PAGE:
Why You Should See Your Budget as a Church-Growth Document

When it comes to choosing their annual high points, very few ministers talk about how excited they were to create next year’s budget. While they would probably agree that it is an important document and acknowledge that a budget keeps their finances on track, very few pastors get excited about them—and that is a shame.

How Churches Typically Do Budgets

The average church does not put a lot of time and effort into drafting a budget. It makes sense, right? Churches already have so many plates spinning. Even though a budget is an important document, there is not a lot of reason to recreate the wheel.

For the most part, churches look at how giving is trending and make a projection for the coming year. Then they make those percentage adjustments to their budgetary line items. They might remove a line item or two or add a payroll staff position, but by and large, the line items stay the same.

But churches have an opportunity to look at their budget differently, which could dramatically increase its visibility and importance in the life of the church.

Where Your Treasure is, There Your Heart Will Be

Jesus clearly expressed the relationship between our money and our passion in the Sermon on the Mount, “For where your treasure is, there your heart will be also” (Matt. 6:21, ESV). His point was simple, we invest in what is important to us, and as we do so, it becomes even more significant to us.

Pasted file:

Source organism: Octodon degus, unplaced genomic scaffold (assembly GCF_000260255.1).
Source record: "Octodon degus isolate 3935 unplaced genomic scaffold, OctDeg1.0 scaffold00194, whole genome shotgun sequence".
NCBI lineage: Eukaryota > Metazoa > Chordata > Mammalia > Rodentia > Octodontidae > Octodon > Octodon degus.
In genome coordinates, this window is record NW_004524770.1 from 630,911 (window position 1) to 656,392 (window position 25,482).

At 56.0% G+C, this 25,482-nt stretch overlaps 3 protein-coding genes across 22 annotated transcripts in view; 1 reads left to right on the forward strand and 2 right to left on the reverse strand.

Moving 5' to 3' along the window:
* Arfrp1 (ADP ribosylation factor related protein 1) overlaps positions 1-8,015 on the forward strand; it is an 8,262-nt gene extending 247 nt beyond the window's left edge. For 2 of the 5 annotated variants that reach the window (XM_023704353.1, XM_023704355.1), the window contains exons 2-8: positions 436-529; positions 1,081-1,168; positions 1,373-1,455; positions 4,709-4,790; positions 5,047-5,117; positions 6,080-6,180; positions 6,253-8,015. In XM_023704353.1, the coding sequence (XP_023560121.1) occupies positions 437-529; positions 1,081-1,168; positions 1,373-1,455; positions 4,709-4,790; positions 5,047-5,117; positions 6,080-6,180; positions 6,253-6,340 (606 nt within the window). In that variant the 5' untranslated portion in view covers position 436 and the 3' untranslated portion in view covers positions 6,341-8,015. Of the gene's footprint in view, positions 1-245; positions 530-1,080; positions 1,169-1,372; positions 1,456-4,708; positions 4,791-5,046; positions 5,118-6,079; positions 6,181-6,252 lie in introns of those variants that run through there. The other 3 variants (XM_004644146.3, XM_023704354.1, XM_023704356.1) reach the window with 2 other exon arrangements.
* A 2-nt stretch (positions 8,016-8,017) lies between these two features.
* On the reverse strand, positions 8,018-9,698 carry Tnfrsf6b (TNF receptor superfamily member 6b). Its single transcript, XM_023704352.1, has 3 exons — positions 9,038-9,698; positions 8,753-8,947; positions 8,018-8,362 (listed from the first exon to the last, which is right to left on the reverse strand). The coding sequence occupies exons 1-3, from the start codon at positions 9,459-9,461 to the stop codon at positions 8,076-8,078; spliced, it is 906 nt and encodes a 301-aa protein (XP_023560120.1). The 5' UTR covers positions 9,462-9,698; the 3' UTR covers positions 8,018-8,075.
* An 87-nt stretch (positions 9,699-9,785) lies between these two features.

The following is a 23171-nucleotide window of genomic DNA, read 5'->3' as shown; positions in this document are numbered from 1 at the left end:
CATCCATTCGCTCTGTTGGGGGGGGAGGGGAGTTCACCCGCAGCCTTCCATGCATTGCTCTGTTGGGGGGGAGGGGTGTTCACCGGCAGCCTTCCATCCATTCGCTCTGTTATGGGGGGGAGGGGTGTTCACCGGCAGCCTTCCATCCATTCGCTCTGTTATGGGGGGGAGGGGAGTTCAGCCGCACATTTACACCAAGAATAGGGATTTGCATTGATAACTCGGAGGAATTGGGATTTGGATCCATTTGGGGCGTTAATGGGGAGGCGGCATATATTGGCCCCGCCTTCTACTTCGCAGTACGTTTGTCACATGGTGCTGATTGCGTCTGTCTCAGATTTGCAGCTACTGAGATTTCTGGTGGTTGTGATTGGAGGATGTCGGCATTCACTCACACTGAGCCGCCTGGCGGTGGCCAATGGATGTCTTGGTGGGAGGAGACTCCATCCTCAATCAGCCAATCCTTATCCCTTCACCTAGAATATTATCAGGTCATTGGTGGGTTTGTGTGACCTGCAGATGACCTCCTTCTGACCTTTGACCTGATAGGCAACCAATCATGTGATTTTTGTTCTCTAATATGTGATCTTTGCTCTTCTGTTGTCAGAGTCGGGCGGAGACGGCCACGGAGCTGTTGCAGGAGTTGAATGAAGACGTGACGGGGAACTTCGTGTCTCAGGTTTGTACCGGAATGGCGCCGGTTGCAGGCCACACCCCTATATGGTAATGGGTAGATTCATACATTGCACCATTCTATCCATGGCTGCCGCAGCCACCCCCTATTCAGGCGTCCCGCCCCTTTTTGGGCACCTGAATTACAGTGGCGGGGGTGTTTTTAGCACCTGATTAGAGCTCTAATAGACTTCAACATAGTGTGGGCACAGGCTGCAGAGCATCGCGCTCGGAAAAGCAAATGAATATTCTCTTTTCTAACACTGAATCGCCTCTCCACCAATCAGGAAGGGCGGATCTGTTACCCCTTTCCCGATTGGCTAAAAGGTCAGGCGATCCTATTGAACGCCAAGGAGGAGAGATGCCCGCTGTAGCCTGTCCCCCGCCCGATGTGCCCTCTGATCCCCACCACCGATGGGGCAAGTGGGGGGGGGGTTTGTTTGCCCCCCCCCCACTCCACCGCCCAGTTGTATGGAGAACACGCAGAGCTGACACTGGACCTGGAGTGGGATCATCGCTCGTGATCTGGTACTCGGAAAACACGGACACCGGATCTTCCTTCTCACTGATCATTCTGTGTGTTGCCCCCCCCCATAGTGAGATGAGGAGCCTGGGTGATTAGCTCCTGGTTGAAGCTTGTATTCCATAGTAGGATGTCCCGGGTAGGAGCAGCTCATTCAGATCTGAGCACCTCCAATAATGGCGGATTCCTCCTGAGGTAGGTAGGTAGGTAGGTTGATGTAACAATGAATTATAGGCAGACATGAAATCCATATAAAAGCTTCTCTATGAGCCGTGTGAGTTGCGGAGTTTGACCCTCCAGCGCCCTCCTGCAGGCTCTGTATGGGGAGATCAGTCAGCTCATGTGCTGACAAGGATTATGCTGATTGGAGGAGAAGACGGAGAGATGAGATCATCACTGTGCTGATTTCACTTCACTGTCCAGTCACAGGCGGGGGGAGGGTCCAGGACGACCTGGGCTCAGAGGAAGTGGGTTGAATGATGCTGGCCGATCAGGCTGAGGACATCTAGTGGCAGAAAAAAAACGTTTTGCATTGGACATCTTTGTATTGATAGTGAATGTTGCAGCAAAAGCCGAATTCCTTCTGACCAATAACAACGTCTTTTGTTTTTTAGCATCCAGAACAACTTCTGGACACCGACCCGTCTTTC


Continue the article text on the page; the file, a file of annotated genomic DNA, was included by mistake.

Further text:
What if this idea was brought into your budgeting process? Typically, church budgets tend to stay the same with incremental changes over time. But what if our leadership teams sat down every year and asked, “What is important to us? Where do we want to grow?”

How would this look?

A New Template for Budget Making

Most of the budgeting process would remain the same. You would look at your projected income and budget for an increase. Next, you would want to look at last year’s expenses. Some things are relatively static and do not have a lot of wiggle room: facilities, salaries, debt.

Once you identify the areas of the budget that are fixed and identify a couple of places you would like to increase your budget (like staff raises or savings), it is time to ask the exciting (but difficult) question: “Where do we want to grow this year?”

Is it time to step out in faith and invest in new ministries or outreach opportunities? Is it time to cut off funding for areas that are not growing or performing well? A lot of growth potential is stymied because churches keep pouring money into areas without any clear understanding of what success should look like.

If there are areas you have wanted to get involved, what is keeping you? Putting it into next year’s budget is a way of committing to giving it life. As you do so, you will find that you are probably more passionate about it—not less. Most of the time the church budget does not generate strong emotion because it is fixed.

When we start to look at ministries as investments, it changes everything. Programs are no longer limping along because we are expected to offer them. Everything is given life with clear expectations and time frames. We are going to invest in this ministry for this many years, and then we will readdress it. If it is fruitful, we will recommit to it. If not, stewardship demands that we put that money toward more productive ministries.

When we look at the budget this way, we begin to see the opportunity and responsibility it represents. We will not go through the motions, and when we share next year’s budget with our congregations, it is clear how the budget facilitates the mission.

We Are Here For You

If you are interested in talking to someone with experience in church loans, feel free to reach out. You can call CDF Capital at 800.233.3880 to speak to a church loan specialist, or fill out our information request form. We will steer you in the right direction.

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